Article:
August 1, 2023
IntelBrief: Niger “Un Mouvement d’humeur,” the Moody Coups in the Sahel Region
The recent coup in Niger is only the latest in a string of government upheavals across the increasingly unstable Sahel region after Nigerien military officers sequestered the democratically elected President Mohamed Bazoum. Many analysts have been unable to discern a tangible political objective behind the coup beyond maintaining access to resources and largesse for both the entrenched powerbrokers as well as an emerging new guard. The Wall Street Journal reports that prior to the coup, Bazoum had reduced financial benefits enjoyed by the presidential guard, led by General Abdourahamane Tchiani, who declared himself president of the transition council on June 28. Besides Tchiani, another leader of the coup – General Salifou Mody – was also an important figure in the previous establishment, having served as chief of staff for Niger’s armed forces before his appointment as ambassador to the United Arab Emirates in June. While Russia does not appear to have instigated the coup, it stands ready to capitalize on it, either through the Wagner Group or some other private military entity working at the behest of Moscow.
In comparison with Mali and Burkina Faso — countries where both Islamic State and al-Qaeda branches are active — Niger has been more successful in combating jihadist threats. Bazoum was outspoken about negotiating with jihadi factions active in his country, while at the same time publicly acknowledging the depth of Niger’s terrorism problem. He has admitted that “most of the Islamic State Sahel Province (ISSP) recruits were Nigerien nationals” from the Fulani community, that “arming civilians is a big mistake” - a juxtaposion with the policies of other Sahelian countries by opposing the arming of civilians to fight terrorist groups - and said that the region’s jihadist fighters were more experienced combatants than local armies and militias.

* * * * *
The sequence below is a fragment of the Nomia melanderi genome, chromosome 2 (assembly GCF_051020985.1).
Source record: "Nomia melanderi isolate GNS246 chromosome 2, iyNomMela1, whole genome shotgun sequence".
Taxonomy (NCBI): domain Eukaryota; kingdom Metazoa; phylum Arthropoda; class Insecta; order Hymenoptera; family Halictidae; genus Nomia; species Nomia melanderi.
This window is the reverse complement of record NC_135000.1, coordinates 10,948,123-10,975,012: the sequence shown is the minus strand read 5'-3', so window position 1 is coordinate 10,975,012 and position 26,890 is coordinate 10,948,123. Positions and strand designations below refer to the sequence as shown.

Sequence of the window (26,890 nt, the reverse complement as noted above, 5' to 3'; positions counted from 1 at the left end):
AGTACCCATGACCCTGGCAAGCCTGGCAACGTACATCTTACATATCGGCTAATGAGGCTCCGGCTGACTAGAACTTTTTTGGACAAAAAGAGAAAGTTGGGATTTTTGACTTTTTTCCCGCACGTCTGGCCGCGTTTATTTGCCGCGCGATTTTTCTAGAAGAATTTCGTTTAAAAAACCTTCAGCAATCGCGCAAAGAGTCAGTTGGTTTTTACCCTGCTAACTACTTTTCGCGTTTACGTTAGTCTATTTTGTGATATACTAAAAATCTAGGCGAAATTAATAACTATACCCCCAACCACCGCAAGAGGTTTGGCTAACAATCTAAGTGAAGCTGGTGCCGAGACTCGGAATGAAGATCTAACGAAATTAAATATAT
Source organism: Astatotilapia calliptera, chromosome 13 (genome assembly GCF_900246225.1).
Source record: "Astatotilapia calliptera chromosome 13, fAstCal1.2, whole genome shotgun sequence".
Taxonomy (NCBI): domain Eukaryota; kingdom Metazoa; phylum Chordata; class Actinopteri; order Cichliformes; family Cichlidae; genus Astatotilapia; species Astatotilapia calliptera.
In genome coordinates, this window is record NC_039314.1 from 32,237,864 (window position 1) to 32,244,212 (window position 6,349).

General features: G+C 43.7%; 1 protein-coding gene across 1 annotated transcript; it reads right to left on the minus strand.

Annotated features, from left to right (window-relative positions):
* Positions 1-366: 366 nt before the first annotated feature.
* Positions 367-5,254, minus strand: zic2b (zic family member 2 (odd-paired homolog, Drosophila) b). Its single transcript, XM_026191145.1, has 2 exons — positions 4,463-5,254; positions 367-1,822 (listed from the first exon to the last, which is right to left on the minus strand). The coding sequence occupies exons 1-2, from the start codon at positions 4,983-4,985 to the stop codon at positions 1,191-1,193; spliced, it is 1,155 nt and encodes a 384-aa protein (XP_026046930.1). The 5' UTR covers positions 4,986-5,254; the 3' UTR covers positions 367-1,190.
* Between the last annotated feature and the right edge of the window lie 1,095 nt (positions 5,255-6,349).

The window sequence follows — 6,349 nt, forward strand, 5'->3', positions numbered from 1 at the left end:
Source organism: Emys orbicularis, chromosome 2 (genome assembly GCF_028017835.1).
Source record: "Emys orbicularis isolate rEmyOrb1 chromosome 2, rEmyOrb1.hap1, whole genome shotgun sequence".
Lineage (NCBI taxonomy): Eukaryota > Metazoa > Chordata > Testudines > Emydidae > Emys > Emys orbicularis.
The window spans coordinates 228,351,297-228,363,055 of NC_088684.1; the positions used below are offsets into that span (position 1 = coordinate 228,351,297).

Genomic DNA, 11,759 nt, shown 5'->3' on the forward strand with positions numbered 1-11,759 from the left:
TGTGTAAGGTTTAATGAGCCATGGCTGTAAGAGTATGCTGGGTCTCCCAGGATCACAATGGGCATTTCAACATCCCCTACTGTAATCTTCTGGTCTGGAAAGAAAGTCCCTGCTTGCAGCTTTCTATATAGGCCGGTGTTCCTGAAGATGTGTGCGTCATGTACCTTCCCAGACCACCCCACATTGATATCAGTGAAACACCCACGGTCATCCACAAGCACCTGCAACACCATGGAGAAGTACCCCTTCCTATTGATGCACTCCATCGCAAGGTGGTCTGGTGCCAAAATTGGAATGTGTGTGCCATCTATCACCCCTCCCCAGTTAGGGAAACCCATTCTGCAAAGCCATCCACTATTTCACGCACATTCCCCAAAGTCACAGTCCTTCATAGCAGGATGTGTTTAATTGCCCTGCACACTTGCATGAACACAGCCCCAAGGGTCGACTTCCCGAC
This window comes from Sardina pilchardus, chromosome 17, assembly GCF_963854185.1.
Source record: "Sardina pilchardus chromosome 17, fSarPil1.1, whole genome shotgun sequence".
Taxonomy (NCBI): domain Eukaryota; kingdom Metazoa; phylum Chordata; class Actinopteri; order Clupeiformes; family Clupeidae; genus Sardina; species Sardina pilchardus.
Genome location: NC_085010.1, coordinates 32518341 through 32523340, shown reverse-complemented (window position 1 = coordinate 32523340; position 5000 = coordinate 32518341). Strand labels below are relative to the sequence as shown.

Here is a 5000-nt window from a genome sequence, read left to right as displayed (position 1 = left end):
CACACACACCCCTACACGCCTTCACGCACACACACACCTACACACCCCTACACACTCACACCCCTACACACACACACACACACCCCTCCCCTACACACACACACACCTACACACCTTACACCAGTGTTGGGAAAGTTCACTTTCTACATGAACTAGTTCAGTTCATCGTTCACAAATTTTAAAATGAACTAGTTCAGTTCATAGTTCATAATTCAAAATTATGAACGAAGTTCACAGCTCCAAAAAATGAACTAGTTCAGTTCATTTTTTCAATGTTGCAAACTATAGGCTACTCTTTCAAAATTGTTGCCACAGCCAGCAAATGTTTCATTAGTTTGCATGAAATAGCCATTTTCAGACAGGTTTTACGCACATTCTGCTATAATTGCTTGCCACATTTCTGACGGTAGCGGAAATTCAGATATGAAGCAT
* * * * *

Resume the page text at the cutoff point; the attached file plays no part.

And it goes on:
While Bazoum and his government officials collaborated with France, the United States, and other European and regional countries to combat Niger’s jihadist threat, Niger also purchased military equipment from Russia and Turkey, including Turkish drones. The Nigerien military has received training from the United States, France, Canada, Algeria, and Belgium. France remained active in support of the Nigerien army, with approximately one thousand to 1,500 military forces deployed mainly at Niamey's airport and special forces deployed at another combat location. The United States maintains a similar force posture and controls the Agadez drone base. Italy and Germany are also invested in financing and training Nigerien forces, in addition to the European Union Capacity Building Mission in Niger.
In the past, Niger’s government has engaged in negotiations and de-confliction with groups like Jama’t Nusra’t al-Islam wal Muslimin (JNIM) the al-Qaeda in the Islamic Maghreb’s (AQIM) Sahel branch and Islamic State Sahel Province while also carrying out traditional military operations against these groups. Bazoum’s willingness to engage in prisoner swaps and releases were cited by Niger’s junta to justify ousting him, although such actions are often employed while negotiating with jihadi factions in the Sahel. According to multiple sources, Islamic State recently secured the release of a prominent member of its organization in a deal with Malian forces that would reduce conflict with the state, allowing ISSP to focus on fighting its main adversary, JNIM. Islamic State forces throughout the Sahel are ramping up recruitment and could be on the cusp of taking over larger swaths of territory in the region.